Quote
Regarding critical thinking - there's a lot of space between someone who wants to defund public education and someone who doesn't; someone who is allied with people who explicitly put in their party platform that they don't support teaching critical thinking because it has "the purpose of challenging the studentís fixed beliefs and undermining parental authority" and someone who doesn't; someone who is a science denier and allies himself with people who want to teach creationism "alongside" evolution. Yes, Clinton is a cynic about politics (perhaps deservedly so given the treatment she's received), but to lump her with Trump in terms of education seems a bit much.

I agree there's a significant difference between Clinton and Trump in their positions. But I wasn't so much talking about education when I mentioned critical thinking. Mostly I was thinking about the candidates ability to think critically about politics in the United States. And to be perfectly honest, I see very little ability either from Clinton or anybody from the mainstream DNC for that matter as having the ability to think in these terms. There's actually quite a good interview if you can find it where the great Amy Goodman gets Bill Clinton on the phone when he was campaigning for Al Gore in 2000. Goodman took the opportunity to ask Clinton some serious policy questions. I don't think Clinton had ever been asked questions like this before and by the end of the interview, Clinton goes from his usual self to being irate and angry that Goodman would even be daring to ask these questions. Madeleine Albright had much the same reaction to Goodman. You'll probably recall that Albright in an interview said that the sanctions against Iraq which led to the deaths of 500,000 children was "worth it."Albright eventually backed away from the comment but when Goodman asked her if she thought the sanctions helped to lay "the groundwork for later being able to target Iraq and make it more acceptable on the part of the Bush administration," Albright became offended and proceeded to once again defend the sanctions. This, to me, is not a party that thinks critically nor is it frequently able to accept the truth when it is presented to them. The DNC, and Clinton among them, live in their own bubble with their own version of events which, to me, is a complete fabrication of reality. Do I like the fabrication more than like I like the one coming from the extreme right? Absolutely. Is it a fabrication that is less dangerous? Definitely. Are both Donald Trump and Hillary Clinton critical thinkers? In my view, no.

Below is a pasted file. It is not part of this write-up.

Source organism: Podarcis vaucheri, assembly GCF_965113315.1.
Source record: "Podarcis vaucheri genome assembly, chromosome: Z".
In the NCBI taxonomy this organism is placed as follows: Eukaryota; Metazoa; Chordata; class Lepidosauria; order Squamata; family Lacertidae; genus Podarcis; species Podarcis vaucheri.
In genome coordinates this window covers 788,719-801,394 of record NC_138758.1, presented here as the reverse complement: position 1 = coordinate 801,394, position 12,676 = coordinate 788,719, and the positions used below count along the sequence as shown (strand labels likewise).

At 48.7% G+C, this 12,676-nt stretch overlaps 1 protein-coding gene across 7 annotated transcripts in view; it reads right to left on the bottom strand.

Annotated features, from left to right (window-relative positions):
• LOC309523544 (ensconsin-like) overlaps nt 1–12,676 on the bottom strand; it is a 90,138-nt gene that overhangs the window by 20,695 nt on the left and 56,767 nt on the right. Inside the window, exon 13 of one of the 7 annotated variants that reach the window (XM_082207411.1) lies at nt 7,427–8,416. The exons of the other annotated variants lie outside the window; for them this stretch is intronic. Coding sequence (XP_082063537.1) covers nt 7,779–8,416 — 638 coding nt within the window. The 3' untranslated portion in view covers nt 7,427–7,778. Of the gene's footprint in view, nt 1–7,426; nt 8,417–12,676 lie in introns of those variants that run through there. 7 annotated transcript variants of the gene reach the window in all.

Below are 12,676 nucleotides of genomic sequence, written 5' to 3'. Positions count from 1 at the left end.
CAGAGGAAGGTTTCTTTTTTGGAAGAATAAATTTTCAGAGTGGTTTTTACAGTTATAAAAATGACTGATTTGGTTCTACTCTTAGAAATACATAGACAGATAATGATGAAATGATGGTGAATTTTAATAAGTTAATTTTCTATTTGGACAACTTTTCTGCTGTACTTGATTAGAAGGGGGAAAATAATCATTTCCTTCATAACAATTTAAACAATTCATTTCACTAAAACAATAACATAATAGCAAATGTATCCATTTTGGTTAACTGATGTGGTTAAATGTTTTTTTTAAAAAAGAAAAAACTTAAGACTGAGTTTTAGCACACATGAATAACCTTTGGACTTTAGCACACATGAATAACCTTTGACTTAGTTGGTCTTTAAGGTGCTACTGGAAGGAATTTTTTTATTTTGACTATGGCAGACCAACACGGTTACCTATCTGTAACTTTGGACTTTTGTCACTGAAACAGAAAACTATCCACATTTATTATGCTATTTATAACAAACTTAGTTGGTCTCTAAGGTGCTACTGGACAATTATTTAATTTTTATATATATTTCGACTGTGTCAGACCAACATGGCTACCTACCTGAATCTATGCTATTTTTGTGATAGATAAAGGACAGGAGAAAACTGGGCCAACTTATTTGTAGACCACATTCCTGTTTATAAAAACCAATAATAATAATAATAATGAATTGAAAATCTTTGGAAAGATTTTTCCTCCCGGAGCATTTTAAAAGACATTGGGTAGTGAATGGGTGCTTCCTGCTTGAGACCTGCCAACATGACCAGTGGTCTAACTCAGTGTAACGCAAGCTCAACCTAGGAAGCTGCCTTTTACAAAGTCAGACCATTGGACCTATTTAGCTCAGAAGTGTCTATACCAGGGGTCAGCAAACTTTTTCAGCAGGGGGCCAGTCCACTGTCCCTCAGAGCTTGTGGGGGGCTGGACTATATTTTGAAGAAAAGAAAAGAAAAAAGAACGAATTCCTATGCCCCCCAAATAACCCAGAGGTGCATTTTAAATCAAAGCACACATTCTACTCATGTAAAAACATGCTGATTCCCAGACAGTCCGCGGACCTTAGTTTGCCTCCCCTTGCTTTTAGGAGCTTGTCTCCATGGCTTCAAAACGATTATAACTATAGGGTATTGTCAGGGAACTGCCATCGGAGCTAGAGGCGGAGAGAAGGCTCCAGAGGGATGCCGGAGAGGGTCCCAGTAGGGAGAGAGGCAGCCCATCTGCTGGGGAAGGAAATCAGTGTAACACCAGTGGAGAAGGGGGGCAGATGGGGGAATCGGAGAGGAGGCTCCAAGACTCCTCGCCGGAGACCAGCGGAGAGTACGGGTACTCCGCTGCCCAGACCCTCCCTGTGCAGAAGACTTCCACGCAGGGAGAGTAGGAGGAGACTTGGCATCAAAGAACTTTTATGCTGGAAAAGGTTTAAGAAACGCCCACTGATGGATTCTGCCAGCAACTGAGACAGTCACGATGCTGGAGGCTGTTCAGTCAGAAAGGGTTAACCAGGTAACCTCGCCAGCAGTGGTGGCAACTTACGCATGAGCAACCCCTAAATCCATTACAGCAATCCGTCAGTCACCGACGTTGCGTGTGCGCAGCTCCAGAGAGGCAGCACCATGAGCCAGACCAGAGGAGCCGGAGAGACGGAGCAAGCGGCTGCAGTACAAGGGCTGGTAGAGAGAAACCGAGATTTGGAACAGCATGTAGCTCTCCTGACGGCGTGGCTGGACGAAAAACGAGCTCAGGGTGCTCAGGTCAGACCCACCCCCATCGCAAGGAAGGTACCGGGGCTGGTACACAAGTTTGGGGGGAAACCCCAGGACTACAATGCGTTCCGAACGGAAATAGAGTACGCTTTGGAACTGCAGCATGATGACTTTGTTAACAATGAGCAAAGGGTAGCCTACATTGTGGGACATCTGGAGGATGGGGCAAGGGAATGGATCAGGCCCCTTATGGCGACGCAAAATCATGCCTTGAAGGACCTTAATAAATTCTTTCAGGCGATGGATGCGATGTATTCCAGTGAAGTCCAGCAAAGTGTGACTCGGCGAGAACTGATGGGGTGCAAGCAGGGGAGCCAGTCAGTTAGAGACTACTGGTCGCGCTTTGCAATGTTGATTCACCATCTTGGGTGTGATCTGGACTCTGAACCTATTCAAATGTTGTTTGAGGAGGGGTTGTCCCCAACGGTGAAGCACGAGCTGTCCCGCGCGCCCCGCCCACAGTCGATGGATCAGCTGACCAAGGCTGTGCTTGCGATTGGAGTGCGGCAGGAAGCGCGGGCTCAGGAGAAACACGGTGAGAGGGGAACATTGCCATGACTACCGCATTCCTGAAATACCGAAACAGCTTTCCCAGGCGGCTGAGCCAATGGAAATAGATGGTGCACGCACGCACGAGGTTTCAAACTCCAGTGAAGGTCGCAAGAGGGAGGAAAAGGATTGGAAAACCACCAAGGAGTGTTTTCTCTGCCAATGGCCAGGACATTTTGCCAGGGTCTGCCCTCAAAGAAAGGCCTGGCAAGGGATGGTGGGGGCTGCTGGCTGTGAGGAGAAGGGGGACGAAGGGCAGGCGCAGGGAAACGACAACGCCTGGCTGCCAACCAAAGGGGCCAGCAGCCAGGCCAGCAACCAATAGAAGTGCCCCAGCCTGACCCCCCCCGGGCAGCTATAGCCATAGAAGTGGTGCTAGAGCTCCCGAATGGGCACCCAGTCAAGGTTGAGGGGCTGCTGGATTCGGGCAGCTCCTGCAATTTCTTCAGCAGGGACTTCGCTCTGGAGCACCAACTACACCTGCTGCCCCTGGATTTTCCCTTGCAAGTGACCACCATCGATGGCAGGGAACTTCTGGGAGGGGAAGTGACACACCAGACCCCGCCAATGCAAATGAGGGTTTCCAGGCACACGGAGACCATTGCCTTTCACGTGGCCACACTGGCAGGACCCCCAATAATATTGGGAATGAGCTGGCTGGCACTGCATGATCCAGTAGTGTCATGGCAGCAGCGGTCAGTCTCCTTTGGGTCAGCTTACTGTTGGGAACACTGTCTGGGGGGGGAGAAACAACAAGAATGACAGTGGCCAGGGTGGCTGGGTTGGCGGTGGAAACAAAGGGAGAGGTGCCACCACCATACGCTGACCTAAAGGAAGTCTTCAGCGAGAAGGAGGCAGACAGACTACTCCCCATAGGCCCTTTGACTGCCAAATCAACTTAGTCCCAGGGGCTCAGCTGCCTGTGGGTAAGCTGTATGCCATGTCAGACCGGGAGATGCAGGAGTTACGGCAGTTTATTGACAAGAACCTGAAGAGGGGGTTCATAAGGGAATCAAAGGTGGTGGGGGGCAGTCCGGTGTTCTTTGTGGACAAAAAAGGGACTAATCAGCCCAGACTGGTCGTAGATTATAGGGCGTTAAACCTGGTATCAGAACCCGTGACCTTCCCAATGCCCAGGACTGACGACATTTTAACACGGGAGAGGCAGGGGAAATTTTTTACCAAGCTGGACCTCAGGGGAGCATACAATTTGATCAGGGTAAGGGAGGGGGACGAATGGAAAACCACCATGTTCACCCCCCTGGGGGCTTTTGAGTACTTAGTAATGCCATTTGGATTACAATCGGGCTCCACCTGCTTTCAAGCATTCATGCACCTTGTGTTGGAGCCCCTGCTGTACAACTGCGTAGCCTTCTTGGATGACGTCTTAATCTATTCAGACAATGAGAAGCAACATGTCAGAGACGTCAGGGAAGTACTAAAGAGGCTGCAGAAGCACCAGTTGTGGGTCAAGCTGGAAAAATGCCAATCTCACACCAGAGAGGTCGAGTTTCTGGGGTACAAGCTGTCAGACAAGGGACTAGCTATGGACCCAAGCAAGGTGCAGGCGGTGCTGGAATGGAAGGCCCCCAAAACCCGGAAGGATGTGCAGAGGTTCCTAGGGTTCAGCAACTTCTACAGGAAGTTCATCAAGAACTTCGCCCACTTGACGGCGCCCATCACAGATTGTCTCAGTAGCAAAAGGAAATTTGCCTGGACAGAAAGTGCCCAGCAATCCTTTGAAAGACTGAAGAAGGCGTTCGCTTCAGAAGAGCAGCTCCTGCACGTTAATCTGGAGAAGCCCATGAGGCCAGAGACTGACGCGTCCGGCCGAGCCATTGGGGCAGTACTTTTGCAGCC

Quote
I'm curious about the studies to which you refer. I've not seen them and based on the information I have, I don't suspect Sanders would have had a better outcome, so they must be taking something into account that I am not, or have analyzed data differently. Can you provide links?


Glenn Greenwald recently pointed out how "Itís astonishing that those of us who tried frantically to warn Democrats that nominating Hillary Clinton was a huge and scary gamble ó that all empirical evidence showed that she could lose to anyone and Bernie Sanders would be a much stronger candidate, especially in this climate ó are now the ones being blamed: by the very same people who insisted on ignoring all that data and nominating her anyway." Greenwald linked to his own very good analysis of the evidence:

https://theintercept.com/2016/02/24/with-trump-looming-should-dems-take-a-huge-electability-gamble-by-nominating-hillary-clinton/

And while one could say that the polls don't tell us anything, I think it is important to note that the polls in general gave Clinton specifically an advantage that didn't exist. And in actual real life cases, even when the polls were leaning more towards Clinton, the voters would end up going with Sanders, which is exactly what happened in Michigan. So it seems to me that not only does the data support this, but so did the actual outcomes.
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Emily
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« Reply #127 on: November 29, 2016, 07:34:14 PM »

Quote from: Emily